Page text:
As Econowatch readers probably already know, yesterday marked a historic event in Federal Reserve annals: Ben Bernanke fielded questions from reporters in the first of what will now be regular meet-the-press events to be held four times a year.
The general consensus among the 60-something journalists the Fed managed to fit in the top-floor conference room of its Washington headquarters was that Big Ben managed an impressively unremarkable performance. There were no slips of the tongue, and absolutely no novelties.
Bernanke “mostly retraced familiar ground,” wrote the New York Times’ Binyamin Appelbaum. He “avoided saying anything yesterday at his first press conference that shocked or confused investors. In other words, economists said, his appearance was a success,” quipped Scott Lanman and Steve Matthews, reporting for Bloomberg.
The market’s reaction, in fact, was contained, even though news that the Fed would continue with its $600 billion bond-buying program until June, as planned, caused a surge in gold and silver prices, and weakened the dollar.
As some reports noted, this is one more step in Ben’s crusade to make the Fed more transparent, debunking the myth that a central bank that dares to go public on the economy will cause mayhem in the markets. As Businessweek notes, some of that was already happening under Alan Greenspan in the late 1980s, when the Fed began releasing statements when policy action had been taken, and again in 2000 when it took to issuing statements after every Federal Open Market Committee meeting. Now, the new post-meeting pressers, which are akin to the regular conferences that the Bank of England, the Reserve Bank of New Zealand, the Bank of Japan and the European Central Bank already hold, should help make the Fed’s decisions even less of a surprise than they usually are.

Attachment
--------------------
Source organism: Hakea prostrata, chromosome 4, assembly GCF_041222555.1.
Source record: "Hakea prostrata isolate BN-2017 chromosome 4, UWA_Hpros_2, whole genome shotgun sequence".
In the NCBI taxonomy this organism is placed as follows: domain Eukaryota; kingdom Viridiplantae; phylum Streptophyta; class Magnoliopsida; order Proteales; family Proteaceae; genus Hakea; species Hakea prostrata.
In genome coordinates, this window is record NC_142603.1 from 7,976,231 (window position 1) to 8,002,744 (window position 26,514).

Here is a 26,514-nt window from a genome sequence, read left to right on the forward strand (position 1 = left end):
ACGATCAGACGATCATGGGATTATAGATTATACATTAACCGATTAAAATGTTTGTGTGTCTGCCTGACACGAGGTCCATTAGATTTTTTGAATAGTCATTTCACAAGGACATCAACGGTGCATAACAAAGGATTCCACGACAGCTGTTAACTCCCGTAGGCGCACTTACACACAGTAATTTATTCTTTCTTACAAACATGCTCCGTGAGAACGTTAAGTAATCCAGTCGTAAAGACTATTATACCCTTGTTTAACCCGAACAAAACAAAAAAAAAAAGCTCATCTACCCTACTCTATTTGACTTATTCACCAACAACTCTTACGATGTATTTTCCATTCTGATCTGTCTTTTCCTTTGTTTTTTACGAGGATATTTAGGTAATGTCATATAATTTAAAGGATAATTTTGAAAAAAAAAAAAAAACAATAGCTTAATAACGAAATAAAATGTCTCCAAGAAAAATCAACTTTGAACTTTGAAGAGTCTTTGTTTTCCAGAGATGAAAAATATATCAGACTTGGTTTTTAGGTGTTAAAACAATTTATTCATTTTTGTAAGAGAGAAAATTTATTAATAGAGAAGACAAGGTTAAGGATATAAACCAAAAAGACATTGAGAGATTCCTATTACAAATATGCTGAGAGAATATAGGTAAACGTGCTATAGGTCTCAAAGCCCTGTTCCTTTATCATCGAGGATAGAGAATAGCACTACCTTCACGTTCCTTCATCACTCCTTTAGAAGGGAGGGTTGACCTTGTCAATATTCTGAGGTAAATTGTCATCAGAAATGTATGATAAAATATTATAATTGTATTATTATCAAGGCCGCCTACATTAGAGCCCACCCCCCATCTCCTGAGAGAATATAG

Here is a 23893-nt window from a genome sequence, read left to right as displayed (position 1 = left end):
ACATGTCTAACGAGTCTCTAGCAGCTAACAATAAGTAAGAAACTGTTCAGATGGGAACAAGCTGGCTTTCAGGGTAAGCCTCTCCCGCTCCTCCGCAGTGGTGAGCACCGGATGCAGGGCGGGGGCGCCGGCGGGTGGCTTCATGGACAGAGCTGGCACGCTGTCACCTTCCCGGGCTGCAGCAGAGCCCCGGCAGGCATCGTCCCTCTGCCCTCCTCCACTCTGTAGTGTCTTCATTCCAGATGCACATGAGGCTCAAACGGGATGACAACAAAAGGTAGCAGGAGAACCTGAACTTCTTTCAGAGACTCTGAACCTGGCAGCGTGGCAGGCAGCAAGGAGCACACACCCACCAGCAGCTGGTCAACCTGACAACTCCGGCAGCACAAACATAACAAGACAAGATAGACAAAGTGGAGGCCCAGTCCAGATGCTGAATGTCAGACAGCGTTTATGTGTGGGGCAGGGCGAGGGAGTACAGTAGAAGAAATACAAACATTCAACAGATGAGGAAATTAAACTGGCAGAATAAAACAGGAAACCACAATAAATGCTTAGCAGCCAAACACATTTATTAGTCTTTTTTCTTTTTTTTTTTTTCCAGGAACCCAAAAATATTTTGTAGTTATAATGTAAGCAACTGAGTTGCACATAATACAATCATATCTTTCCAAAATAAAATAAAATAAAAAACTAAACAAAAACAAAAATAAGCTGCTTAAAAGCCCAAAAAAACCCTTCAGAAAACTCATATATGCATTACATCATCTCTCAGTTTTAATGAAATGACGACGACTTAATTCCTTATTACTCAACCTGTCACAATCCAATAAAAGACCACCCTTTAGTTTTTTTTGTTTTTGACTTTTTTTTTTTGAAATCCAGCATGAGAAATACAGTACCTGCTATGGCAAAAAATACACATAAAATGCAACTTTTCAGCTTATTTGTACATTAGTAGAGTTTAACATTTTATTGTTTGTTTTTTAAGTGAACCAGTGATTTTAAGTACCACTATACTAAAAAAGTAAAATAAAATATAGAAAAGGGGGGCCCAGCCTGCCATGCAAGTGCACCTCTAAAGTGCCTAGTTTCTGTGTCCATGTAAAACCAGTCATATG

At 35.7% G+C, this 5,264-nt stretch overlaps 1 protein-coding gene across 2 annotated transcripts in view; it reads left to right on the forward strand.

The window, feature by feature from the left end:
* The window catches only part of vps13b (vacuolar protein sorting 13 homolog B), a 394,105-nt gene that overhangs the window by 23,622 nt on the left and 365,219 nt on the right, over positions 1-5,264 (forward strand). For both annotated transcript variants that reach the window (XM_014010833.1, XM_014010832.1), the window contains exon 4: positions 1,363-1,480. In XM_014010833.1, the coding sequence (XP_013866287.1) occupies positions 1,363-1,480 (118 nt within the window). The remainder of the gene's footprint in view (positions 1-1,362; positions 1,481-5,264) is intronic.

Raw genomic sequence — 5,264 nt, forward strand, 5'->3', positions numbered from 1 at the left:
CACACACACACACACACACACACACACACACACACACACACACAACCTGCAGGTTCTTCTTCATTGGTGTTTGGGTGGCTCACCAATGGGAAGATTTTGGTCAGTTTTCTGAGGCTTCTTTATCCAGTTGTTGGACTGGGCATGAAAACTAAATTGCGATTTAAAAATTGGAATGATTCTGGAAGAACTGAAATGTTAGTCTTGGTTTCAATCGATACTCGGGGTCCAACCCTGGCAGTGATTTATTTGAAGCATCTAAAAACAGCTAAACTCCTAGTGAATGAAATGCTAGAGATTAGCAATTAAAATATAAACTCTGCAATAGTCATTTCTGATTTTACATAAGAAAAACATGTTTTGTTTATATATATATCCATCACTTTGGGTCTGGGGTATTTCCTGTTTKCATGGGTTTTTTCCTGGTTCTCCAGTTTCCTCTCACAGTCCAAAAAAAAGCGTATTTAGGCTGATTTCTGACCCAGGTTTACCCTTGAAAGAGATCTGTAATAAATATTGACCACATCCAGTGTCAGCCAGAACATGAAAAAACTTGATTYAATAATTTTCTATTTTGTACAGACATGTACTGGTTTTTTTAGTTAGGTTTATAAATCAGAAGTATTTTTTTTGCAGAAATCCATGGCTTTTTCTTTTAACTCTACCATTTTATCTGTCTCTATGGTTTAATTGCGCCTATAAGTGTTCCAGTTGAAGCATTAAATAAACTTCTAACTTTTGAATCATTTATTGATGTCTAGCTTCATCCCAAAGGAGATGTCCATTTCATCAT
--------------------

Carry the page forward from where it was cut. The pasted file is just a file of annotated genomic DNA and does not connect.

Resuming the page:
Many noted that the chairman was also playing spin-doctor. Those 46 minutes in front of the cameras allowed Bernanke to get his message out, and to explain to the American public how he is juggling the Fed’s double mandate of maximum employment and low inflation. “While it is very, very important to help the economy create jobs and help to support the recovery, I think every central banker understands that keeping inflation low is absolutely essential to a successful economy, and we will do what we can to make sure that happens,” he said. However, he reiterated his well-known position that the recent food and energy price hikes are temporary, and won’t affect core inflation.
But as The Wall Street Journal’s Sudeep Reddy live-blogged from the conference room, the tone of the presser was as jargony and soporific as that of a Congressional hearing–minus, of course, the rather entertaining ranting by lawmakers. One has to wonder then, whether these meetings will really establish a magic connection between the Fed and the common man. And as far as those in the public who have even a minimal interest in and understanding of monetary policy, inflation and public debt have become such polarizing topics that Bernanke’s words are highly unlikely to sway anyone one way or the other.
From a “managing the message” perspective, then, the true impact of these press conferences will be on the power balance within the Fed. They are a great tool for the chairman to get his message out, and obscure dissonant voices coming from hawkish regional governors.